Economy of Guyana

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Economy of Guyana
Downtown Georgetown, Guyana.jpg
Downtown Georgetown, Guyana
Currency Guyanese dollar (GYD)
Calendar year
Trade organisations
CARICOM, WTO, Prosur, Unasur, Mercosur (associate)
Country group
Statistics
GDP
  • Increase2.svg $6.806 billion (nominal, 2020 est.) [3]
  • Increase2.svg $7.148 billion (PPP, 2019 est.) [4]
GDP rank
GDP growth
  • 4.1% (2018) 4.7% (2019e)
  • 51.1% (2020f) 8.1% (2021f) [5]
GDP per capita
  • Increase2.svg $8,649 (nominal, 2020 est.)
  • Increase2.svg $8,581 (PPP, 2018 est.) [6]
GDP per capita rank
GDP by sector
1.8% (2020 est.) [4]
Population below poverty line
35% (2006 est.) [7]
44.6 medium (2007) [7]
Labour force
  • Increase2.svg 324,943 (2019) [10]
  • 49.2% employment rate (2017) [11]
Labour force by occupation
N/A
UnemploymentIncrease Negative.svg 12.2% (2018) [12]
Main industries
bauxite, sugar, rice milling, timber, textiles, gold mining
Steady2.svg 134th (medium, 2020) [13]
External
ExportsIncrease2.svg $1.439 billion (2017 est.) [7]
Export goods
sugar, gold, bauxite, alumina, rice, shrimp, molasses, rum, timber petroleum
Main export partners
ImportsIncrease2.svg$1.626 billion (2017 est.) [7]
Import goods
manufactures, machinery, petroleum, food
Main import partners
FDI stock
N/A
Decrease2.svg −$237 million (2017 est.) [7]
Increase Negative.svg $1.69 billion (31 December 2017 est.) [7]
Public finances
Increase Negative.svg 52.2% of GDP (2017 est.) [7]
−4.5% (of GDP) (2017 est.) [7]
Revenues1.002 billion (2017 est.) [7]
Expenses1.164 billion (2017 est.) [7]
Economic aid$84 million
Foreign reserves
Increase2.svg $565.4 million (31 December 2017 est.) [7]
Main data source: CIA World Fact Book
All values, unless otherwise stated, are in US dollars.
Guyana export treemap Guyana Export Treemap.jpg
Guyana export treemap

The economy of Guyana is the fastest growing in the world with a projected GDP growth of 26.2% in 2020. [14] Guyana had a per capita gross domestic product of $8,300 in 2016 and an average GDP growth of 4.2% over the previous decade. [4] [15] Crude oil production started in 2019. [14]

Contents

Overview

Developed in conjunction with the World Bank and the International Monetary Fund (IMF), the ERP significantly reduced the government's role in the economy, encouraged foreign investment, enabled the government to clear all its arrears on loan repayments to foreign governments and the multilateral banks, and brought about the sale of 15 of the 41 government-owned (parastatal) businesses. The cellphone company and assets in the timber, rice, and fishing industries also were privatized. International corporations were hired to manage the huge state sugar company, GuySuCo, and the largest state bauxite mine. An American company was allowed to open a bauxite mine, and two Canadian companies were permitted to develop the largest open-pit gold mine in South America. However, efforts to privatize the two state-owned bauxite mining companies, Berbice Mining Company and Linden Mining Company have so far been unsuccessful.

Most price controls were removed, the laws affecting mining and oil exploration were improved, and an investment policy receptive to foreign investment was announced. Tax reforms designed to promote exports and agricultural production in the private sector were enacted.

Debt

Since 1986, Guyana has received its entire wheat supply from the United States on concessional terms under a PL 480 Food for Peace programme. It is now supplied on a grant basis. The Guyanese currency generated by the sale of the wheat is used for purposes agreed upon by the U.S. and Guyana Governments. As with many developing countries, Guyana is heavily indebted. Reduction of the debt burden has been one of the present administration's top priorities. In 1999, through the Paris Club "Lyons terms" and the Heavily Indebted Poor Countries (HIPC) initiative Guyana managed to negotiate $256 million in debt forgiveness.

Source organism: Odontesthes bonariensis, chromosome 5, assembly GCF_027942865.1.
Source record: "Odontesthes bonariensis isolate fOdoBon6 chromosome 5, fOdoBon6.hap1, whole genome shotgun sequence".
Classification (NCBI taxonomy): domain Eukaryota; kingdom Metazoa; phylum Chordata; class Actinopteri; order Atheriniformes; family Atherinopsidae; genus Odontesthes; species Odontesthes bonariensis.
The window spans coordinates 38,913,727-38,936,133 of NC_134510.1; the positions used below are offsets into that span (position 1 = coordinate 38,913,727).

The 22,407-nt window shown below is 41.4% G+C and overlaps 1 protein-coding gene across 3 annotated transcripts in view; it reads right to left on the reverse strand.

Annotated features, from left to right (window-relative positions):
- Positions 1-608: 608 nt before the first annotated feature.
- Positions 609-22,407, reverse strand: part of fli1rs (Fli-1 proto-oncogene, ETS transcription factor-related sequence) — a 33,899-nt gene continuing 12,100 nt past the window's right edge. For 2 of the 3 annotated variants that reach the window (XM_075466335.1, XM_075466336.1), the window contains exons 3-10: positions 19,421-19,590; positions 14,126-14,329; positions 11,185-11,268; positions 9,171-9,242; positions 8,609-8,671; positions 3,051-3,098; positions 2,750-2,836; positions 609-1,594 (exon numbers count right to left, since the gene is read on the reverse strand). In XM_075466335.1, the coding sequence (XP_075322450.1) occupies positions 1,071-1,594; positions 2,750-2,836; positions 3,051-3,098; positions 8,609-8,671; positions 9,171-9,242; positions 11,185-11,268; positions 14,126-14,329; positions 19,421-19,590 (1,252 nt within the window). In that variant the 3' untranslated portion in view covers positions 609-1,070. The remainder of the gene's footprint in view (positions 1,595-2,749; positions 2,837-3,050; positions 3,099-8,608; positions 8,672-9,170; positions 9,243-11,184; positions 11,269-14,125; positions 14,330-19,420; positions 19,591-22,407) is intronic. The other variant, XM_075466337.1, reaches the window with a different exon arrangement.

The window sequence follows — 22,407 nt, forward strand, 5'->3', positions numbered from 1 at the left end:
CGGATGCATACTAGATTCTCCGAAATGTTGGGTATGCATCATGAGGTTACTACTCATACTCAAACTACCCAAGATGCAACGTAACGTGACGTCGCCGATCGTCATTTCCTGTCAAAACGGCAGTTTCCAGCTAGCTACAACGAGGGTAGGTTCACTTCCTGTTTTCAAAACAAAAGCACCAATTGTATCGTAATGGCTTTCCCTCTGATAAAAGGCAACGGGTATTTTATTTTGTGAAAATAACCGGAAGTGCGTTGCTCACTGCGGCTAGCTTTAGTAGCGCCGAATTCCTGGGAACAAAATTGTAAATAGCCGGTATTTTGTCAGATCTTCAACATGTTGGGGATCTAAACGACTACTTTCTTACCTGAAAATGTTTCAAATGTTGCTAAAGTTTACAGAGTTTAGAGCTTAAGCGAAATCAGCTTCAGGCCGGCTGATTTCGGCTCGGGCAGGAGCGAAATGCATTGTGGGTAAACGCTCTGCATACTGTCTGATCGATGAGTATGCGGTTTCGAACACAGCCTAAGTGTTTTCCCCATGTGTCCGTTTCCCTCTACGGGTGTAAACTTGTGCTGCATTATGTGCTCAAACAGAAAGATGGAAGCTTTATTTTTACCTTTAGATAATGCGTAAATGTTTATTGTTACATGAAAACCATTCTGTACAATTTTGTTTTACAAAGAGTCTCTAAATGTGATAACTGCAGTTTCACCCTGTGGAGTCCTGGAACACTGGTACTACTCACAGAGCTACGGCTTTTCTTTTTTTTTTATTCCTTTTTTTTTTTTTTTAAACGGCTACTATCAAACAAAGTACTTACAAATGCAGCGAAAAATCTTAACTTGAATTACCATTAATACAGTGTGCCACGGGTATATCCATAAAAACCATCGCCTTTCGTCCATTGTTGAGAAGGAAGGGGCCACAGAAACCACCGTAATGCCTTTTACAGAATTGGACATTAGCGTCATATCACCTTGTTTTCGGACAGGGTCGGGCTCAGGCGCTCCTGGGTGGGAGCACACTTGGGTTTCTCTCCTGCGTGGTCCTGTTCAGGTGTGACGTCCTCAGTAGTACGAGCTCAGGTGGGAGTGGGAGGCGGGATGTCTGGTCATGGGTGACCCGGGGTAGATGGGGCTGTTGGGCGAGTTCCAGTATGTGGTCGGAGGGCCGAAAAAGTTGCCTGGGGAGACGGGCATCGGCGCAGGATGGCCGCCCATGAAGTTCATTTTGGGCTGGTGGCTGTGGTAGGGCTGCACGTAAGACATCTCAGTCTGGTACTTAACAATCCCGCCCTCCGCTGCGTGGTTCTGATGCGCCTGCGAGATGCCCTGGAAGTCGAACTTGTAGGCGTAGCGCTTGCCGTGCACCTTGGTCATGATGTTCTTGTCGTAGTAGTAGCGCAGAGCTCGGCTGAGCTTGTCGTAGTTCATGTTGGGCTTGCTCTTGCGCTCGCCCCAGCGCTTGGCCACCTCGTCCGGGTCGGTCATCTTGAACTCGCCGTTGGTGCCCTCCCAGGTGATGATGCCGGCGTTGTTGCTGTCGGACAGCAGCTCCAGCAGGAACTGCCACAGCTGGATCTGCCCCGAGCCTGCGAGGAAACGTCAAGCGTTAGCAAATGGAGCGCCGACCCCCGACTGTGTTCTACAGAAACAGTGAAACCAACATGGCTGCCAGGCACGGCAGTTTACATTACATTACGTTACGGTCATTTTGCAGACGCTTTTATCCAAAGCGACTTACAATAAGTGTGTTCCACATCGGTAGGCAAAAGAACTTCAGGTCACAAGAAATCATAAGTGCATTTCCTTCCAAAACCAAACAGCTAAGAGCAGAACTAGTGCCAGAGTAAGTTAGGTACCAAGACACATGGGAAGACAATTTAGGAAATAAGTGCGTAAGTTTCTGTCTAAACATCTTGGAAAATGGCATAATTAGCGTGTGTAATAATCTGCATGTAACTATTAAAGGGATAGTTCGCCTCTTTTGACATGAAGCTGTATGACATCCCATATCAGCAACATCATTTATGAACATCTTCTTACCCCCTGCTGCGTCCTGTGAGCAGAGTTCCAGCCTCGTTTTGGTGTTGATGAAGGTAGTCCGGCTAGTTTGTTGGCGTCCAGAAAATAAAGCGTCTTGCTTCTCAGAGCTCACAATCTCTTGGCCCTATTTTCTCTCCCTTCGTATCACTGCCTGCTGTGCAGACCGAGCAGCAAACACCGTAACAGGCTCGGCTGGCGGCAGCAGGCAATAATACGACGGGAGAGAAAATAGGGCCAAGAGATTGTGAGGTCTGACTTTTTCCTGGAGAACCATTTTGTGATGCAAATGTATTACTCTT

In qualifying for HIPC assistance, for the first time, Guyana became eligible for a reduction of its multilateral debt. About half of Guyana's debt is owed to the multilateral development banks and 20% to its neighbour Trinidad and Tobago, which until 1986 was its principal supplier of petroleum products. Almost all debt to the U.S. government has been forgiven. In late 1999, net international reserves were at $123.2 million, down from $254 million in 1994. However, net international reserves had rebounded to $174.1 million by January 2001.

Guyana's extremely high debt burden to foreign creditors has meant limited availability of foreign exchange and reduced capacity to import necessary raw materials, spare parts, and equipment, thereby further reducing production. The increase in global fuel costs also contributed to the country's decline in production and growing trade deficit. The decline of production has increased unemployment. Although no reliable statistics exist, combined unemployment and underemployment are estimated at about 30%.

Emigration, principally to the U.S. and Canada, remains substantial. Net emigration in 1998 was estimated to be about 1.4 percent of the population, and in 1999, this figure totaled 1.2 percent. After years of a state-dominated economy, the mechanisms for private investment, domestic or foreign, are still evolving. The shift from a state-controlled economy to a primarily mixed economic system began under Desmond Hoyte and continued under PPP/CIVIC governments. The current PPP/C administration recognizes the need for foreign investment to create jobs, enhance technical capabilities, and generate goods for export.

The foreign exchange market was fully liberalized in 1991, and currency is now freely traded without restriction. The rate is subject to change on a daily basis, but the Guyana dollar has depreciated 17.6% from 1998 to 2000 and may depreciate further pending the stability of the post-election period.